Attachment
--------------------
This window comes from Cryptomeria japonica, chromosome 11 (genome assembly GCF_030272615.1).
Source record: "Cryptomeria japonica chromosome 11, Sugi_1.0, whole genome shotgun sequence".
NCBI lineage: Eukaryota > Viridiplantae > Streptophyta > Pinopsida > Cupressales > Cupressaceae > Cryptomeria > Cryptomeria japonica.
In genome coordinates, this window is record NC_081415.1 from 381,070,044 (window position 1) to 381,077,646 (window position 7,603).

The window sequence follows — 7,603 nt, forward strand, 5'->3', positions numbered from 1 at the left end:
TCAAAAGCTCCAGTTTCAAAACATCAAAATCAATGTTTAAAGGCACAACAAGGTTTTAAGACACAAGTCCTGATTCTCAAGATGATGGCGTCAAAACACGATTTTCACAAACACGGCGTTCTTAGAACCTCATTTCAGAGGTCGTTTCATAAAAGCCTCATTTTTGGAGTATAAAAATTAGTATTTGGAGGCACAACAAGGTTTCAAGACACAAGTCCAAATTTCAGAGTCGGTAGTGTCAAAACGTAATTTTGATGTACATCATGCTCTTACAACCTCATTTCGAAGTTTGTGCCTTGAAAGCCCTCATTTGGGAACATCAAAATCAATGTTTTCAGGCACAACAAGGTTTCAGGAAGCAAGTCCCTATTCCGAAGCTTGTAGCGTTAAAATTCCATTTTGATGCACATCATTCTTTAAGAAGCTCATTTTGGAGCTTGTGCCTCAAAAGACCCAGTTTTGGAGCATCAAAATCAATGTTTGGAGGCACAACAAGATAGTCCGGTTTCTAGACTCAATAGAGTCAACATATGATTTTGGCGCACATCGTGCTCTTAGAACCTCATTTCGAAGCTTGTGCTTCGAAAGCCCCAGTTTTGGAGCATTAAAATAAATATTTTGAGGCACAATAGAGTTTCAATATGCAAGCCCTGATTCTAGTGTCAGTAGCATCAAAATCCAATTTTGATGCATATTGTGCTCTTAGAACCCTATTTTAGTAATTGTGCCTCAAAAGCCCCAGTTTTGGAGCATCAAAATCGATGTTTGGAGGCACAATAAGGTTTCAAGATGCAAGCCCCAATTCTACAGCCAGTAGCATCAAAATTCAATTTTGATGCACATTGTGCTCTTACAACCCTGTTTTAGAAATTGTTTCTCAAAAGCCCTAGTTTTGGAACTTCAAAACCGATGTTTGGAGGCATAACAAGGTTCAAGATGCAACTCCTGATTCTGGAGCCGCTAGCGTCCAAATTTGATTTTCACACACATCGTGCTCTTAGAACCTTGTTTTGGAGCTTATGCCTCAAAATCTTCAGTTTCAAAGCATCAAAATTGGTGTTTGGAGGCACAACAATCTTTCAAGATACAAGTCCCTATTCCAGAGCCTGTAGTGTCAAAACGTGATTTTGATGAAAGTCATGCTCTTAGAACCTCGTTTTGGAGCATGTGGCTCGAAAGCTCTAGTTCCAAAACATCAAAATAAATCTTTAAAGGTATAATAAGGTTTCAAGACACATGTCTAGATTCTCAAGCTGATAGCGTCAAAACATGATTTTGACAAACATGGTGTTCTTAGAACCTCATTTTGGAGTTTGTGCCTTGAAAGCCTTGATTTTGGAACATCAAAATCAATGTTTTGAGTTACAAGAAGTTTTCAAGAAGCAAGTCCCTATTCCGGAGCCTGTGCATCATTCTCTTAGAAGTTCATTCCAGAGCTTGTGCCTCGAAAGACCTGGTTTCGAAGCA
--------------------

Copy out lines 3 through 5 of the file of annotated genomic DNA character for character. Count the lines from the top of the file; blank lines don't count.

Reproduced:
NCBI lineage: Eukaryota > Viridiplantae > Streptophyta > Pinopsida > Cupressales > Cupressaceae > Cryptomeria > Cryptomeria japonica.
In genome coordinates, this window is record NC_081415.1 from 381,070,044 (window position 1) to 381,077,646 (window position 7,603).

The window sequence follows — 7,603 nt, forward strand, 5'->3', positions numbered from 1 at the left end: